For the last couple years of my running life, I’ve focused on solely on distance. That is about to change. In order to qualify for the Boston Marathon, I need to focus on speed. I can already do the distance, but I can’t do it at more than an average-ish pace. Average doesn’t BQ. Enter speedwork.

I’ve done speed training before, but not with any real seriousness. Well, I have to shave a good 30 seconds off my PR marathon pace by November, so it’s time to get serious. The BF, who has qualified for Boston multiple times, has figured out a training program for me, and on Tuesday he and I went out to a nearby park to start the program. Speedwork optimally takes place on a track, but, mindful of recent injuries, we decided to start on trails. Even though trails would be a lot slower and harder to run fast, they are a hell of a lot easier on the legs. “What’s more,” I noted eagerly, “once we switch to roads it’ll seem like a breeze!”

That might be true in theory, but I did make one mistake in that assumption, and that was in believing that anything about speed training would be considered “a breeze.” For my first session, the BF’s plan was to do some fairly easy intervals: 12 minutes at a relaxed pace, then 2 minutes at an 8 minute/mile pace, 2 at 10 pace, 2 at 9, then back to 8, 10, 9, repeated, for an hour total of running. The idea is to get control of your pace and get your body familiar with how the different speeds feel. An 8 minute pace is not really all that fast, not even for me, and his plan seemed quite reasonable.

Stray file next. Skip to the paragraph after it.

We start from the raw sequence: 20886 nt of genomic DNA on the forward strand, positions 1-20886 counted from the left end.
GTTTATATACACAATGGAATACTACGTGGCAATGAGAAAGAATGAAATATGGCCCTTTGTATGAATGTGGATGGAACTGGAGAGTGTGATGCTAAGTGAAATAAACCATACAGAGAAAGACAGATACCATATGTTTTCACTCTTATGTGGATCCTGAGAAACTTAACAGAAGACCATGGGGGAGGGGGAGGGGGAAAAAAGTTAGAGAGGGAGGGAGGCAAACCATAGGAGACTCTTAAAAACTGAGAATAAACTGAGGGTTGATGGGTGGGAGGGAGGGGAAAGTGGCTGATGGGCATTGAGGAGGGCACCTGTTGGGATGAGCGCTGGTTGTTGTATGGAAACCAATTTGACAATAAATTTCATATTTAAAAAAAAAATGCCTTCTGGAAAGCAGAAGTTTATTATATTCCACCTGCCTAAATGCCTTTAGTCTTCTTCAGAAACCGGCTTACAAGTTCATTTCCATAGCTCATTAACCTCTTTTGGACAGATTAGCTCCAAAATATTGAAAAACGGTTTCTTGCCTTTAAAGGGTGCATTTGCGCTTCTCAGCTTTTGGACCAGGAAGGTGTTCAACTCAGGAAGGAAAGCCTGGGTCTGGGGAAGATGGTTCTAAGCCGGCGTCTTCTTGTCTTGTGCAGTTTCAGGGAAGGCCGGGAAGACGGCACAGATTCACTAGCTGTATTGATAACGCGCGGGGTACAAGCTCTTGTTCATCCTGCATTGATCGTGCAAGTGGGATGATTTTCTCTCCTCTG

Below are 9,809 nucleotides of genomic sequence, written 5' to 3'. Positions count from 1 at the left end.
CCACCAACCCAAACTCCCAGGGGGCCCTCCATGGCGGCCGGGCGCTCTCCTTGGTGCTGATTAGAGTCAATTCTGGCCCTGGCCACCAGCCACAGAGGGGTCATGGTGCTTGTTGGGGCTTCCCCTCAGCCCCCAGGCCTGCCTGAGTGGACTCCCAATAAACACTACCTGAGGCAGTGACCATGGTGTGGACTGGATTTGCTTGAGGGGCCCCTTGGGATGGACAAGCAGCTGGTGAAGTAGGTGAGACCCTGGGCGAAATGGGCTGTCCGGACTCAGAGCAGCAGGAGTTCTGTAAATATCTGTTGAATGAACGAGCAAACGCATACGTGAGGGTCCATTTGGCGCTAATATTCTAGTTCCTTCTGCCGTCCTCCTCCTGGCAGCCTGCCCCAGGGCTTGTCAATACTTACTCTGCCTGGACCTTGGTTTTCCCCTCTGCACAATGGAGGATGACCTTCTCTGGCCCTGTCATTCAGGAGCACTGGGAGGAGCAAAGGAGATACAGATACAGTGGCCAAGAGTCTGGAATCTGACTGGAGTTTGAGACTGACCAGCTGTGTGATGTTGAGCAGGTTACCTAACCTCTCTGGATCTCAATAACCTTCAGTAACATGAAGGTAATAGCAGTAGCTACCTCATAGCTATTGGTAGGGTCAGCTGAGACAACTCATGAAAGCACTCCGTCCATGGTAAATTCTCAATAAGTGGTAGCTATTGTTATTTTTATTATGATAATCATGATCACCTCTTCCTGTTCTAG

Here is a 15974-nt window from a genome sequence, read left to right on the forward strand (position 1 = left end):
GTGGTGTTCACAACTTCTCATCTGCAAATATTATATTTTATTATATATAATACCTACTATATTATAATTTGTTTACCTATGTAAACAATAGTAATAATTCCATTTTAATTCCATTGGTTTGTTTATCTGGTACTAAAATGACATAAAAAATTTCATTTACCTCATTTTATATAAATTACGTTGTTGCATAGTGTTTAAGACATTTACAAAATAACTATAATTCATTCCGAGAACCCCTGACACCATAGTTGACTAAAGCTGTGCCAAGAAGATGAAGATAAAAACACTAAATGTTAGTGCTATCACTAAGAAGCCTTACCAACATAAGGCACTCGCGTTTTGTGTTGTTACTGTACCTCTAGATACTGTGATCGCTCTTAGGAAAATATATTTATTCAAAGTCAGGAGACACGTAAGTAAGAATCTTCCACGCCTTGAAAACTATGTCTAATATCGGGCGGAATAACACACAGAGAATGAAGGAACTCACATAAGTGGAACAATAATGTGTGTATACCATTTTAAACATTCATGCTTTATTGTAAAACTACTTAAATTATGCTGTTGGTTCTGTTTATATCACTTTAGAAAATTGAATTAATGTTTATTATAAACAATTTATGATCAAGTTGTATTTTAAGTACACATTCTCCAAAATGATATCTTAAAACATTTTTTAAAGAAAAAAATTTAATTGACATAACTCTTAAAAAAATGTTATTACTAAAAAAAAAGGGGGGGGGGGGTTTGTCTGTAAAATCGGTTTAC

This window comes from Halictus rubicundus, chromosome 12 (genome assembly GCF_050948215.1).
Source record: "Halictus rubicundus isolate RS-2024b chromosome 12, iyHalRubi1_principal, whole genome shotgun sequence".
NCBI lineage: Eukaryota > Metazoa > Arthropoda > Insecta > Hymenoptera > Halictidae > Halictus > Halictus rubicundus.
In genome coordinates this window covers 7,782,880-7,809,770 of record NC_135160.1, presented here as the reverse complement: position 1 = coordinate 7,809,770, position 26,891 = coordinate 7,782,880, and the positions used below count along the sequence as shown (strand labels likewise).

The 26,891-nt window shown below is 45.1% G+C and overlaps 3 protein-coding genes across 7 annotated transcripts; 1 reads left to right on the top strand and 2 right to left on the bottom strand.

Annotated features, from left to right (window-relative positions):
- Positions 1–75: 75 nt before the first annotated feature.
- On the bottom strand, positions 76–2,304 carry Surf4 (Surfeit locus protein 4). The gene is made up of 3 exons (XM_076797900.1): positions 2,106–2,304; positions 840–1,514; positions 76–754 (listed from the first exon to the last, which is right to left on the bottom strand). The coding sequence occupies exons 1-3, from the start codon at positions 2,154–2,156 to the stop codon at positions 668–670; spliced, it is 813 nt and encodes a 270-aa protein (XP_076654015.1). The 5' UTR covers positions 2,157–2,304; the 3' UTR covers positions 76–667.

And with that sentence, you know it ended up feeling like anything but reasonable.

This could easily have been a disastrous move for our relationship; I might end up cursing him for pushing me too hard and he might end up cursing me for whining too much, but in fact, at least for our first session, that proved not to be the case. That’s the good news. The bad news is this proved not to be the case because I make it my life’s mission to make sure that nobody causes me more misery than I cause myself. I’m quite good at making myself miserable; I hate running fast yet there I was. But I took it on myself, and any suffering—and oh there most definitely was suffering—was brought on by me and no one else. The BF’s first-day plan was reasonable, and I believed that the whole way through—even when it started to suck, which was approximately the second we started the first interval.

When I actually got up to and maintained the required speed for the faster intervals, it took so much energy out of me that the slower intervals were practically crawls. After a while I made a few modifications, which is a euphemistic way of saying I cheated a bit. I ran all the downhills as fast as possible, I tried to do the flat sections at a pace that wouldn’t kill me, and for the uphills—well, there I simply tried to keep moving forward, pace be damned. In other words, I reverted back to being a trail ultra runner. I might add that this was June, meaning warm and humid, and there were hills on that trail, as well as the other usual trail challenges (roots and rocks and buzzy bitey insects). All of that added to the challenge, but I fully admit the real reason it didn’t go well is simply because I Don’t Like To Run Fast. I am, in fact, currently incapable of running fast, because I’ve avoided doing so for years. And so once again, there I was, starting to run as though for the first time. If running teaches you nothing else, it most definitely teaches you humility.